Monday, August 17, 2015

Review: Go Set a Watchman

Go Set a Watchman Go Set a Watchman by Harper Lee
My rating: 4 of 5 stars

Compared to the prize-winning story that made Harper Lee a household name, this one isn't quite as good. It's good on its own, but To Kill A Mockingbird sets the bar way too high for this book to ever reach. However, it's very thought-provoking, nevertheless, especially in the way it handles discussion on the Civil Rights Movement. Scout (I can't bring myself to call her "Jean Louise") is very much modern, having been raised to respect all people and gone on to live in New York, a more progressive and diverse place than Maycomb County. And everyone around her is either stuck in their Southern ways (I'm looking at you, Aunt Alexandra!) or, dare I say, considerably complicated (like Atticus.) I won't get into the discussions (and, later, nasty arguments) Atticus and Scout have over the course of the book - they would spoil the story too much. Even though, by now, that particular aspect of the story's been spoiled to death (an "It Was His Sled" moment, as TVTropes would say, or perhaps "All There Is To Know About Go Set A Watchman.")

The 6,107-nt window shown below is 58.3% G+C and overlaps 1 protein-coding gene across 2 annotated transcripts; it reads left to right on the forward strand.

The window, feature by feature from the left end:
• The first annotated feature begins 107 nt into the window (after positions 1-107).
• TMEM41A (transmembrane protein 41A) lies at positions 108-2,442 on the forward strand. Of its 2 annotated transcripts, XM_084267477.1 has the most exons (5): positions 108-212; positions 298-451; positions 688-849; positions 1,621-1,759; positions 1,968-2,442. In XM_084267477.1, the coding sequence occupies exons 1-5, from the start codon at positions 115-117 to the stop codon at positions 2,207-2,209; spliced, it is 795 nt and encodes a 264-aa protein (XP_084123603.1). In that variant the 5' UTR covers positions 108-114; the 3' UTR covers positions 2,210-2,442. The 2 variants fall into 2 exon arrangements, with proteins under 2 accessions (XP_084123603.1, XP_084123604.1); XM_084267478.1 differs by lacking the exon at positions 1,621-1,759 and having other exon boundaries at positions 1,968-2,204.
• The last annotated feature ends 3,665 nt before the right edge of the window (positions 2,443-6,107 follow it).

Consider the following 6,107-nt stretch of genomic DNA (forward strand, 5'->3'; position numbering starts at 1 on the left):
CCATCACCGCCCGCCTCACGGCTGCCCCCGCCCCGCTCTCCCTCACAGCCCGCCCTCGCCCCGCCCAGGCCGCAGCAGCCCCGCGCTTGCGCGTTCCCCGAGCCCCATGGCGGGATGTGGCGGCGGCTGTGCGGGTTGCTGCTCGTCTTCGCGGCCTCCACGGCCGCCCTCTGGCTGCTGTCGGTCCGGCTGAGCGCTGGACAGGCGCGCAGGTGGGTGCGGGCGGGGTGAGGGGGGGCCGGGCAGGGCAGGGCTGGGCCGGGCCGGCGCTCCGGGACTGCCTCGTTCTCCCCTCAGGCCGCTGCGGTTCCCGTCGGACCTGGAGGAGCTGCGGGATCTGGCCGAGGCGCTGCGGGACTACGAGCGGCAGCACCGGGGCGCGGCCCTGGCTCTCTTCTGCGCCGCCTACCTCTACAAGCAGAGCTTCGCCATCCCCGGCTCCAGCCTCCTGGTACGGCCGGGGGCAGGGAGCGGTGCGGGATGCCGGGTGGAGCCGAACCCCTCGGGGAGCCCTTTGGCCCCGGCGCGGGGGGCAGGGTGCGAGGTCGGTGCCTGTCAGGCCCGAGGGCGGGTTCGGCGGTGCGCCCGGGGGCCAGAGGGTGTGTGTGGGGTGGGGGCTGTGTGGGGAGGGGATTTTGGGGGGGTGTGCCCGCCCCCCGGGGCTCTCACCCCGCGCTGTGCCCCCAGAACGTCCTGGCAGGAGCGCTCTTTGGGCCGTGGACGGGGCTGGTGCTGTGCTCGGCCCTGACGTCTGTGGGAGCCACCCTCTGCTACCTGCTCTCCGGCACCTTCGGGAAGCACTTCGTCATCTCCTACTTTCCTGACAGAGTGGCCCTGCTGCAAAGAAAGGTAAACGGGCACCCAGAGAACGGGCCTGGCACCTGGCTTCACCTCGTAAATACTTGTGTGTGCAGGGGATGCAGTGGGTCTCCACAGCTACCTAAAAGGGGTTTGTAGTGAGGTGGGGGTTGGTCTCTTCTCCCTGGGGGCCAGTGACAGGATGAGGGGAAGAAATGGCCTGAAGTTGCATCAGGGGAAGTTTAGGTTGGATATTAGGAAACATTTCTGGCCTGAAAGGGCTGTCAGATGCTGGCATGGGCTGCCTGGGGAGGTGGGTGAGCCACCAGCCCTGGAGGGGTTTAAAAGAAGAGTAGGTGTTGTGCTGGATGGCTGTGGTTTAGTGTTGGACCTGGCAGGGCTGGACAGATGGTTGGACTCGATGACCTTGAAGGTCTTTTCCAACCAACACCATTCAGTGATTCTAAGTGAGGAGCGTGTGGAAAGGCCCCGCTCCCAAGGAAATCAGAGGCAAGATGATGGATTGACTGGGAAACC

One not-too-spoilery thing (for this book, anyway) I will nitpick a bit about, one point, the narrative mentions the trial of an unnamed black man accused of rape. Automatically, I'm thinking Tom Robinson - except it's said that Atticus helped this man get off on the charge, when we all remember Tom Robinson was found guilty. To what do we chalk this up? Are these two different cases? Or is this an inconsistency that was kept as-is from the original draft after Harper Lee went on to write TKAM instead? We may never know.

So, the theme of this book can be summarized, pithily, as "Growing Up Sucks." Or, better yet, "When you grow up, your idols will fall, and you'll lose your religion - in more ways than one, possibly." Yeah, I can actually see why Lee said, for so long, that she wouldn't release another book - because TKAM is a classic, and anything that taints its legacy in any way (as this book does just for painting some of Lee's most iconic characters with a darker brush) really isn't all that necessary. And I can't exactly see this book being taught alongside its predecessor in high school English classes - unless the teacher happens to be a soul-crushing cynic (like some of those from my old high school), or just that into the concepts of dichotomy and round characters.

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